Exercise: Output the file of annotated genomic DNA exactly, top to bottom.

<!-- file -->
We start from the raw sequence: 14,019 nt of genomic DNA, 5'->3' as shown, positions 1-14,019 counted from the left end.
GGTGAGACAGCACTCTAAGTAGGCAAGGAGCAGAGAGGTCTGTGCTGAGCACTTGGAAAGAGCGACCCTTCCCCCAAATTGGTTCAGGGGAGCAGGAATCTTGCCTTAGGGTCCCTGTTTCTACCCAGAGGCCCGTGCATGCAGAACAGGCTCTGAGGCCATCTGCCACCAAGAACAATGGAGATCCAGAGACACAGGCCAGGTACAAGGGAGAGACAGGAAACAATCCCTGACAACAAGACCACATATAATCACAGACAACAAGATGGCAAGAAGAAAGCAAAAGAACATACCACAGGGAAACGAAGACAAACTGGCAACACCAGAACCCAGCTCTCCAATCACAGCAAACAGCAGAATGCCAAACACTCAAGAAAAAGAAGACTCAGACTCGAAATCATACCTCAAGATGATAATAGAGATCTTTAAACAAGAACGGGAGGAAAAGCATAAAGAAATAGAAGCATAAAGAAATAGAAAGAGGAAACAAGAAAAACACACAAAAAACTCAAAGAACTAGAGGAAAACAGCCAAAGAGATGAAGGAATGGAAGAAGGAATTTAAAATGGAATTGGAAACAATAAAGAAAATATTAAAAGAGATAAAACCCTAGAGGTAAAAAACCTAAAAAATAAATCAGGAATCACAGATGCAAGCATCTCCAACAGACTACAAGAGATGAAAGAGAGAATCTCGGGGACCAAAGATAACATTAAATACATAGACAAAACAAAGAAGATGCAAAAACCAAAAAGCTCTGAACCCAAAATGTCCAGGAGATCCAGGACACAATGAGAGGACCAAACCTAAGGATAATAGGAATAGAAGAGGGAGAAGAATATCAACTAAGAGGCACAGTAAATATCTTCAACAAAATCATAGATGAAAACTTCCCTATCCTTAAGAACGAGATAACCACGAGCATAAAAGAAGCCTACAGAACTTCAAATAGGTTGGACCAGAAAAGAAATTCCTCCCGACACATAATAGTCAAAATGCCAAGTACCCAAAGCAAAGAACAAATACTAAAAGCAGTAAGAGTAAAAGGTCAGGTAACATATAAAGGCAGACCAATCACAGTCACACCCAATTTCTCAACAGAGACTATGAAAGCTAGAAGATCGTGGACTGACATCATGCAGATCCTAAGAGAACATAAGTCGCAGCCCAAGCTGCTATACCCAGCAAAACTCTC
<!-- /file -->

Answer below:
We start from the raw sequence: 14,019 nt of genomic DNA, 5'->3' as shown, positions 1-14,019 counted from the left end.
GGTGAGACAGCACTCTAAGTAGGCAAGGAGCAGAGAGGTCTGTGCTGAGCACTTGGAAAGAGCGACCCTTCCCCCAAATTGGTTCAGGGGAGCAGGAATCTTGCCTTAGGGTCCCTGTTTCTACCCAGAGGCCCGTGCATGCAGAACAGGCTCTGAGGCCATCTGCCACCAAGAACAATGGAGATCCAGAGACACAGGCCAGGTACAAGGGAGAGACAGGAAACAATCCCTGACAACAAGACCACATATAATCACAGACAACAAGATGGCAAGAAGAAAGCAAAAGAACATACCACAGGGAAACGAAGACAAACTGGCAACACCAGAACCCAGCTCTCCAATCACAGCAAACAGCAGAATGCCAAACACTCAAGAAAAAGAAGACTCAGACTCGAAATCATACCTCAAGATGATAATAGAGATCTTTAAACAAGAACGGGAGGAAAAGCATAAAGAAATAGAAGCATAAAGAAATAGAAAGAGGAAACAAGAAAAACACACAAAAAACTCAAAGAACTAGAGGAAAACAGCCAAAGAGATGAAGGAATGGAAGAAGGAATTTAAAATGGAATTGGAAACAATAAAGAAAATATTAAAAGAGATAAAACCCTAGAGGTAAAAAACCTAAAAAATAAATCAGGAATCACAGATGCAAGCATCTCCAACAGACTACAAGAGATGAAAGAGAGAATCTCGGGGACCAAAGATAACATTAAATACATAGACAAAACAAAGAAGATGCAAAAACCAAAAAGCTCTGAACCCAAAATGTCCAGGAGATCCAGGACACAATGAGAGGACCAAACCTAAGGATAATAGGAATAGAAGAGGGAGAAGAATATCAACTAAGAGGCACAGTAAATATCTTCAACAAAATCATAGATGAAAACTTCCCTATCCTTAAGAACGAGATAACCACGAGCATAAAAGAAGCCTACAGAACTTCAAATAGGTTGGACCAGAAAAGAAATTCCTCCCGACACATAATAGTCAAAATGCCAAGTACCCAAAGCAAAGAACAAATACTAAAAGCAGTAAGAGTAAAAGGTCAGGTAACATATAAAGGCAGACCAATCACAGTCACACCCAATTTCTCAACAGAGACTATGAAAGCTAGAAGATCGTGGACTGACATCATGCAGATCCTAAGAGAACATAAGTCGCAGCCCAAGCTGCTATACCCAGCAAAACTCTC